During the land tax workshop Molly Scott Cato Green Party MEP made an interesting link between the party policies and the factors of production – that typically, Conservative policies are made to protect capital, Labour policies to support people and that Green Party tries to protect and enhance land and the natural environment.
Of interest to the Green Party last week will have been the long awaited publication of the Department for Environment, Food and Rural Affairs’ 25-Year Environment Plan. There’s some interesting individual bits to it, but somewhat unsurprisingly there is a lack of detail - for instance our friends at Sustain (The Alliance for Better Food and Farming) have pointed out there was a lack of detail in the launch speech on food and farming generally, and as many hits as misses across a number of specific food policy areas. The team at Shared Assets (a think tank aiming to make land work for everyone) share similar concerns on use of Green Belt and Green Infrastructure.
What might be particularly disappointing for Ethex investors is the lack of detail covering smallholder farming approaches for enhancing the environment. Given the appeal of two of our recent offers Ecological Land Co operative and Stockwood Community Benefit Society, this plan would have provided an ideal opportunity to give some encouraging policy signals to the sector of it’s importance to the future of the UK. However, in reality out of 150 pages, smallholders are only mentioned three times and only then in relation to the Department for International Development (DfiD) and rest of the world practices.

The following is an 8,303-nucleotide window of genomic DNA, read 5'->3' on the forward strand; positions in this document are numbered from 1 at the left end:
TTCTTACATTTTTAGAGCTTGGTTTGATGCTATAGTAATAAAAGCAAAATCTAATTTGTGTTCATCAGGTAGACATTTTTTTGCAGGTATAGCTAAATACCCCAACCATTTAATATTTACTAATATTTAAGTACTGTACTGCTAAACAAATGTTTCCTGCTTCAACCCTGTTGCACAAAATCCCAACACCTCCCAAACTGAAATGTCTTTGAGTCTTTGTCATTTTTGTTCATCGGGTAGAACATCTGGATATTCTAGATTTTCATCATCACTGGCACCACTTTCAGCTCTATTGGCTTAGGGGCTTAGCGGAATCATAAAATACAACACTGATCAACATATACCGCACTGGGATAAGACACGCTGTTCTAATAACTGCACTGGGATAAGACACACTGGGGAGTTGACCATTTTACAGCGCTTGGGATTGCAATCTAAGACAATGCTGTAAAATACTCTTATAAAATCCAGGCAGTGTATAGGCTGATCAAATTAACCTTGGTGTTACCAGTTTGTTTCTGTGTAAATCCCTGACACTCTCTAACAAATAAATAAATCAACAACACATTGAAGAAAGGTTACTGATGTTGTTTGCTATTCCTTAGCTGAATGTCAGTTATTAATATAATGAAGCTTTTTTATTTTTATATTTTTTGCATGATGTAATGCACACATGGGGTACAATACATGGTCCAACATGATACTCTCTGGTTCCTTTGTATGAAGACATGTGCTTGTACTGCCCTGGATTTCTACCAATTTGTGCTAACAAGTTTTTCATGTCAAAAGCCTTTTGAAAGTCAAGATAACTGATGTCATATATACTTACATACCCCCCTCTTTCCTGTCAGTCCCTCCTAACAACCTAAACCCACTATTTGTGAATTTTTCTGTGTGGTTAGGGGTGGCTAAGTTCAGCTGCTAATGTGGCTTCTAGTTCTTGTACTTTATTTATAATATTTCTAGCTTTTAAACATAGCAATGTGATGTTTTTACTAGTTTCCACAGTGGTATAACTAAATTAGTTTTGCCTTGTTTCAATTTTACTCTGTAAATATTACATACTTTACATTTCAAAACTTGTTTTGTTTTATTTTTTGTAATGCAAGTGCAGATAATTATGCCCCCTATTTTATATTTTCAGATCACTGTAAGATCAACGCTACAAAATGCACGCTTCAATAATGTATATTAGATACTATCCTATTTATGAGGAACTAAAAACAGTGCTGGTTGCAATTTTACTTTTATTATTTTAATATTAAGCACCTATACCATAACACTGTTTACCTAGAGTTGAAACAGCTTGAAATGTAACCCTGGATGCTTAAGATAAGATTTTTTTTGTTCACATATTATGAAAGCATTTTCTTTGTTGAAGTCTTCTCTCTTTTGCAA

So what is in the plan that social enterprises in the food and farming sector can help to support?
What seems arguably clear from this plan, is an increasing role, but also increasing measures for business and enterprise in delivering environmental improvements. On the scrutiny side are increasingly strong policies relating to peat bog resources; “ending peat use in horticultural products by 2030”. However, peat bogs aren’t used exclusively by horticulture – conventional pasture, arable, forestry farmers, domestic gardeners, allotment holders and local authority landscapers are all users of this important natural resource. In any case, the direction laid out in the plan provides an opportunity for entrepreneurs to start developing enterprise models, structures and infrastructures that can supply an equivalent resource for those who produce our food, as well as other land-based crops such as fibres and crops providing ingredients for pharmaceuticals, animal feed and biofuels. These emerging businesses – or at least the ones demonstrably contributing to sustainable management of natural resources – are likely to need support from Ethex investors.